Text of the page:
By Whole30 Certified Coach Natalie Ohanessian of soul-bite
Whether you’re a seasoned Whole30-er or a Whole30 newbie tackling the program for the very first time, it’s safe to say that you might have a few rough days during the first week or two of your program. The Whole30 timeline beautifully outlines what you may experience during Days 1-31, but the summary is this: during the 30 days of your program (plus the reintroduction period), you may feel one bold emotion—DISCOMFORT.
I’ve identified five realms where you’re likely to experience discomfort during your Whole30, and included strategies to help you to navigate from discomfort to growth during your program.
During your Whole30, your mind will likely be up to the same old tricks it always tries to use against you. For example, if you typically struggle with negative self talk, you can expect this same pattern will come up for you during your Whole30 program. This is normal! Part of the Whole30 is about re-establishing our relationship with food so we can carve out new, healthy habits, but this doesn’t happen without working through your established habits.
What can you do about this discomfort? The first step is awareness. Pay attention to when these old patterns surface for you, then respond to the pattern with a positive action. Re-route your mind to focus on something else such as gratitude journaling, stepping outside for a short walk, phoning a friend, or some inspirational reading. Eventually over time, the new and more positive habits will begin to become the “norm,” but it will take discipline and practice!
Be mindful of your “head space” during the 30 days of your Whole30, plus the additional Reintroduction period. A suggestion I love making to clients is to try to be as present as possible during meal times by putting screens away while at the table. This will help your brain catch up with your body, especially when it comes to satiety signals. So much of the time we bypass what meal times are really about: not only a time to fuel our bodies with healthy food, but an opportunity to slow down and connect with loved ones. This will in turn slow down your mind and will create a peaceful environment to enjoy your Whole30 meal with friends and family!
Some uncomfortable feelings you may experience during the first few days can include headaches, fogginess and feeling more tired than usual. Hang in there, this too will pass! Take it slow, drink lots of water and trust that your body will start feeling better before you know it.
It’s important to connect with your intuition and listen to what your body needs, especially during the first two weeks of your Whole30. Some of my clients have found that a gentle walk, an easy nature hike or restorative yoga helps them feel more comfortable in their bodies. But this will be different for everyone. You might need extra sleep; a warm, comforting beverage; a massage; or a bear hug from your best friend. Don’t hesitate to take moments throughout the day to check in with yourself.
Most people in your life will likely be encouraging and interested in the changes you’re making, but the Whole30 can also shine light on relationships that may not be supportive for you. This might show up in your life as someone who is discouraging you from Whole30 success by pressuring you to eat non-compliant foods, or to quit your program early. If there are people in your life that are contributing to a higher stress load and impacting you negatively, you may want to minimize the time you spend on those relationships during your Whole30 in order to set yourself up for success.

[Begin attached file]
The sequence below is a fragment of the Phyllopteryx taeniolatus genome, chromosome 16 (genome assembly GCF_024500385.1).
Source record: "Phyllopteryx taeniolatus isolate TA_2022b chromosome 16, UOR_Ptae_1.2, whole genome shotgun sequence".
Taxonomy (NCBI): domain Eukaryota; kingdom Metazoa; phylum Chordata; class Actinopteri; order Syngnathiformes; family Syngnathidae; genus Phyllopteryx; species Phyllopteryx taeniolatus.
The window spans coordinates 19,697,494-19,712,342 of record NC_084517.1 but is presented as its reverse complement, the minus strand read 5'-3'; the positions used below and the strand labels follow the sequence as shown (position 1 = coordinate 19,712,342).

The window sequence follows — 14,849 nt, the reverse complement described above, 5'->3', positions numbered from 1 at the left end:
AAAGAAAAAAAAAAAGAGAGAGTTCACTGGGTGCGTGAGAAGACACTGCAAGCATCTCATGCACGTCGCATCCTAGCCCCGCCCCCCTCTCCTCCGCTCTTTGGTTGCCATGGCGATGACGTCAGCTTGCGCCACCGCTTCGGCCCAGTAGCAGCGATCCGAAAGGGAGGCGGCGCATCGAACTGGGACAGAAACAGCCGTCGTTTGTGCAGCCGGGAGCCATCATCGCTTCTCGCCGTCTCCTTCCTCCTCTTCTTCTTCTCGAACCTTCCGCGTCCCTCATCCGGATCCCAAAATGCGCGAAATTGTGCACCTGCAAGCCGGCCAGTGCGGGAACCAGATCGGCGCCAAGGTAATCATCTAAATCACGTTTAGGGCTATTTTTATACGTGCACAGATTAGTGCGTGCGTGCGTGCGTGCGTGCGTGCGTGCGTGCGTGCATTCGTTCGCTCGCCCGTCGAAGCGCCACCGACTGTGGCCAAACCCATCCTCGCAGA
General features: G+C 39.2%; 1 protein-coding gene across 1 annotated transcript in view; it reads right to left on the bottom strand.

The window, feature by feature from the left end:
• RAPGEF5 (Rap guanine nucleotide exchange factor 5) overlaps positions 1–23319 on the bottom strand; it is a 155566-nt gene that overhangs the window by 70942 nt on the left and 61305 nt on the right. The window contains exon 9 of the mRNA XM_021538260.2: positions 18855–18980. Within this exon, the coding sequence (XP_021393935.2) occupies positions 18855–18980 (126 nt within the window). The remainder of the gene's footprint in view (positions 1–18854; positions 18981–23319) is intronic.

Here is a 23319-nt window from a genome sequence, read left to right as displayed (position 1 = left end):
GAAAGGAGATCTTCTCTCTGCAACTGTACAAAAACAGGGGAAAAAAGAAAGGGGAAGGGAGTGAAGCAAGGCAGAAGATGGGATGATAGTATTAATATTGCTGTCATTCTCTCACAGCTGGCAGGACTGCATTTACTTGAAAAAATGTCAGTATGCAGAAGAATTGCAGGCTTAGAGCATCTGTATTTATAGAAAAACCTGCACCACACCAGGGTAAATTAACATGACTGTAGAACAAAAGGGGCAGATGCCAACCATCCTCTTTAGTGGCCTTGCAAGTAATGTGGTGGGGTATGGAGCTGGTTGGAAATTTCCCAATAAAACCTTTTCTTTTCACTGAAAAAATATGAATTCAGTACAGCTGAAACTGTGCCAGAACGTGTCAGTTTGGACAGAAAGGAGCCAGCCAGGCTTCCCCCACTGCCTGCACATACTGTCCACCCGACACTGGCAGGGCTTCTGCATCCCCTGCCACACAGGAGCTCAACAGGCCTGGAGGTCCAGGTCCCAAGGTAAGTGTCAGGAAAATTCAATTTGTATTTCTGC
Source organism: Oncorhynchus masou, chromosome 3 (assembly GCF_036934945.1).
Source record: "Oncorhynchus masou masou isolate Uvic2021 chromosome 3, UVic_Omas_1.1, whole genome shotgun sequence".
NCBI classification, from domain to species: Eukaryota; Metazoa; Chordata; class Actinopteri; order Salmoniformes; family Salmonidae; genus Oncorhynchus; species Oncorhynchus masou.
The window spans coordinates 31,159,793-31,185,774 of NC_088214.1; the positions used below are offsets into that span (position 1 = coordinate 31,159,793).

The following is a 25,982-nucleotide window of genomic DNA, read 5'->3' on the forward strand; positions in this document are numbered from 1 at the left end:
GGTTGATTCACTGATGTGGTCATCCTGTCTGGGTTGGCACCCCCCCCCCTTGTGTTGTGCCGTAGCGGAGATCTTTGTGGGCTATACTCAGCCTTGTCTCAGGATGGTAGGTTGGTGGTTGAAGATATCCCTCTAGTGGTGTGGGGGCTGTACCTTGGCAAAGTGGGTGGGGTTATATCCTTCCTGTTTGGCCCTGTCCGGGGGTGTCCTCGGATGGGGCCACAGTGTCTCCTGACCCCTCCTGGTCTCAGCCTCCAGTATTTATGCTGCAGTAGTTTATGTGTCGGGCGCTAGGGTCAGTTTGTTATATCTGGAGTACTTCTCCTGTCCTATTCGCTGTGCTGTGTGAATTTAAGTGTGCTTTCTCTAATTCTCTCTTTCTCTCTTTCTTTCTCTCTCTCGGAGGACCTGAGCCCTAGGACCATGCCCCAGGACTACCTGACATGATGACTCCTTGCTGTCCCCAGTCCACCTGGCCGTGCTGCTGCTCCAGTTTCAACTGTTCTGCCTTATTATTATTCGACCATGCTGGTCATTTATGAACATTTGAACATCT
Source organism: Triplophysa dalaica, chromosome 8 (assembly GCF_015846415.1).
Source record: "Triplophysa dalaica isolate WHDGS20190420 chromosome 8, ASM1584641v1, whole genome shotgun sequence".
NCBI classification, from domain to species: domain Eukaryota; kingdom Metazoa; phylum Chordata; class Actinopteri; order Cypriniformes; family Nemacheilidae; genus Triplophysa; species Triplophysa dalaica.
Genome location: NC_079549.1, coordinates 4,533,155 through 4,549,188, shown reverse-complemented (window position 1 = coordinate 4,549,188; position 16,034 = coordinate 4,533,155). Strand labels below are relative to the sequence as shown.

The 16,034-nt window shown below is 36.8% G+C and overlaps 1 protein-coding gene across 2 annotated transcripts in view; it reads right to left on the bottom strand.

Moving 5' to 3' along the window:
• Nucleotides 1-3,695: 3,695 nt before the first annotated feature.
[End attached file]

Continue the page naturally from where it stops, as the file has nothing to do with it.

Before you start your Whole30, take some time to think about your relationships and try to identify any problems that might arise. I like the advice of “thinking about your relationships through the lens of Marie Kondo.” This straight-forward strategy encourages you to loosen your grip on relationships that don’t bring you joy.
This doesn’t mean you’re going to start kicking friends and coworkers to the curb, but it might help you draw boundaries with unsupportive individuals. I encourage my clients to prepare a “one-liner” they can use when a potentially unsupportive person inquires about that “new diet you’re on.” This way you’ll feel prepared with a response if and when the event arises. Remember, you have permission to keep the interaction simple, breathe and excuse yourself before you get too emotionally involved.
What do your kitchen and pantry look like? Are they filled with non-compliant snack options? Take some time to evaluate your home and work environments to adjust accordingly and make them coordinate with the Whole30 rules so that you don’t find yourself in a sticky and tempting situation.
I love telling clients to get excited about building a “Whole30 Emergency” drawer at work. Sure, you don’t want to default to much snacking, but sometimes you’re in a pinch and we want to make sure you’re well equipped in that moment. Refer to the Melissa’s Emergency Food Encyclopedia to get some ideas of shelf-stable items that will support your Whole30 and remember: have fun with it!
Image: Gaelle Marcel
With a BS in Food Science from Cal Poly San Luis Obispo, Natalie Ohanessian began her career working for a large food company who focused on providing healthy food as their primary initiative. Intrigued with the world of wellness, she attended a yoga teacher training in Santa Monica, CA, where she became a certified bhakti yoga instructor. She continued to advance her career by graduating as a Certified Holistic Health Coach (CHHC), through the world’s largest nutrition program, The Institute for Integrative Nutrition. In 2013, her business, Soul-bite, was launched. Soul-bite focuses on offering holistic nutrition and wellness coaching throughout Southern California and is dedicated to supporting its local community in sustainable, integrative wellness. Connect with Natalie via her website: